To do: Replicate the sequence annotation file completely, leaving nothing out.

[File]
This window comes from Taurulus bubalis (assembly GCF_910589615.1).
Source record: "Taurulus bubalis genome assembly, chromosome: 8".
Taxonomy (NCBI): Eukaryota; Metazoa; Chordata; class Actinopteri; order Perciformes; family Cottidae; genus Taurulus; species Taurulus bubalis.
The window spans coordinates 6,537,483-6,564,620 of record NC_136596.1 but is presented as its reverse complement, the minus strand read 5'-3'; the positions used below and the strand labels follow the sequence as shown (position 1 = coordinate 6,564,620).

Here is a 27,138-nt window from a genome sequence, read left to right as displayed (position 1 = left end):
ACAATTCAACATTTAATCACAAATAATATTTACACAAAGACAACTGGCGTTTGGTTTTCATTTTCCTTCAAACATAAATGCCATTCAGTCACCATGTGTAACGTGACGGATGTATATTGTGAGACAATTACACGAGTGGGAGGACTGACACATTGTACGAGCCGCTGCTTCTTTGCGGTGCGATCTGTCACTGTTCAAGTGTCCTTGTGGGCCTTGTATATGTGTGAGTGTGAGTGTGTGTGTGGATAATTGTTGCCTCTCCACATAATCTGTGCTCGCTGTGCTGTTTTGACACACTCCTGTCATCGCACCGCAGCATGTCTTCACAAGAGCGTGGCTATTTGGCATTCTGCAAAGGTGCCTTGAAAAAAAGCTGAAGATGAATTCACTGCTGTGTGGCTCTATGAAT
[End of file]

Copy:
This window comes from Taurulus bubalis (assembly GCF_910589615.1).
Source record: "Taurulus bubalis genome assembly, chromosome: 8".
Taxonomy (NCBI): Eukaryota; Metazoa; Chordata; class Actinopteri; order Perciformes; family Cottidae; genus Taurulus; species Taurulus bubalis.
The window spans coordinates 6,537,483-6,564,620 of record NC_136596.1 but is presented as its reverse complement, the minus strand read 5'-3'; the positions used below and the strand labels follow the sequence as shown (position 1 = coordinate 6,564,620).

Here is a 27,138-nt window from a genome sequence, read left to right as displayed (position 1 = left end):
ACAATTCAACATTTAATCACAAATAATATTTACACAAAGACAACTGGCGTTTGGTTTTCATTTTCCTTCAAACATAAATGCCATTCAGTCACCATGTGTAACGTGACGGATGTATATTGTGAGACAATTACACGAGTGGGAGGACTGACACATTGTACGAGCCGCTGCTTCTTTGCGGTGCGATCTGTCACTGTTCAAGTGTCCTTGTGGGCCTTGTATATGTGTGAGTGTGAGTGTGTGTGTGGATAATTGTTGCCTCTCCACATAATCTGTGCTCGCTGTGCTGTTTTGACACACTCCTGTCATCGCACCGCAGCATGTCTTCACAAGAGCGTGGCTATTTGGCATTCTGCAAAGGTGCCTTGAAAAAAAGCTGAAGATGAATTCACTGCTGTGTGGCTCTATGAAT